Brewing Battle Over Greek Debt Relief
Further, to Tsipras’ (and others’) surprise, Greece now runs a big primary surplus — over 3 percent of GDP in 2016, up from balance in 2015, and still running strong into 2017, even if some of it reflects temporary factors. Sure enough, that scorching fiscal withdrawal is accompanied by output declines, yet again. But in that context, Tsipras doesn’t need new finance for the budget as is if deposit flight is contained or if ELA is uncapped. Only if deposits flee and ELA is capped will Greece spiral. But thereby the Euro pandora’s box of ECB legitimacy will bust wide open. If Tsipras is ever going to stand and fight on debt reduction — i.e., default — now is the time.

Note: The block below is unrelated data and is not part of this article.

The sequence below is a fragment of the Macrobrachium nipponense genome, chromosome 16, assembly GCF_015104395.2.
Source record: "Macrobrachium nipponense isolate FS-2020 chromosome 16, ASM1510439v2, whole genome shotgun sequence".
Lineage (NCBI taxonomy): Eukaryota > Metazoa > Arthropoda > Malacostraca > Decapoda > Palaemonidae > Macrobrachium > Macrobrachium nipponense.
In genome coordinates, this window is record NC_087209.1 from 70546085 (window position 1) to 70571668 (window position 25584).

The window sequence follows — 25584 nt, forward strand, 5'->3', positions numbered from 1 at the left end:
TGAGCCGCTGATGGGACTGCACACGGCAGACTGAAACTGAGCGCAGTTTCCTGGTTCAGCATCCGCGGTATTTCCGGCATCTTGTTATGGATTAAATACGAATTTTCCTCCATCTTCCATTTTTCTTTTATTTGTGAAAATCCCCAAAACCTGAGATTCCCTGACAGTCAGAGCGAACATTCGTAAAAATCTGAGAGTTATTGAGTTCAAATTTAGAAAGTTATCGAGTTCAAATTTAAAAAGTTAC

Merkel, likewise, faced with this prospect, also has good reason to pick a fight on Greek debt reduction now.
Glad as she may be that Mme Le Pen has been dispatched, at least for now, Merkel’s immediate task, faced with “Saint Emmanuel”, is to reassure her voters that she’s not going to go soft, not for him, nor the Brits, nor the Italians, and so certainly not for Tsipras. Given the resurgent SPD since Schultz, her key concern ahead of Fall elections is risk of loss of votes to her right. So a flat-out fight with the IMF and Tsipras over debt reduction, with an insistence on the German version of ECB “orthodoxy” on ELA, all under the rubric of “European rules”, has big political attractions.
Even the most pro-EU members have domestic political concerns that cause them to behave in their national interest. Overall social mood is negative in Greece, tensions are rising in Europe.
The last time Greec issued bonds into the private debt markets (2014) it marked a peak for the Greek stock market, and would soon be followed by a political battle over austerity.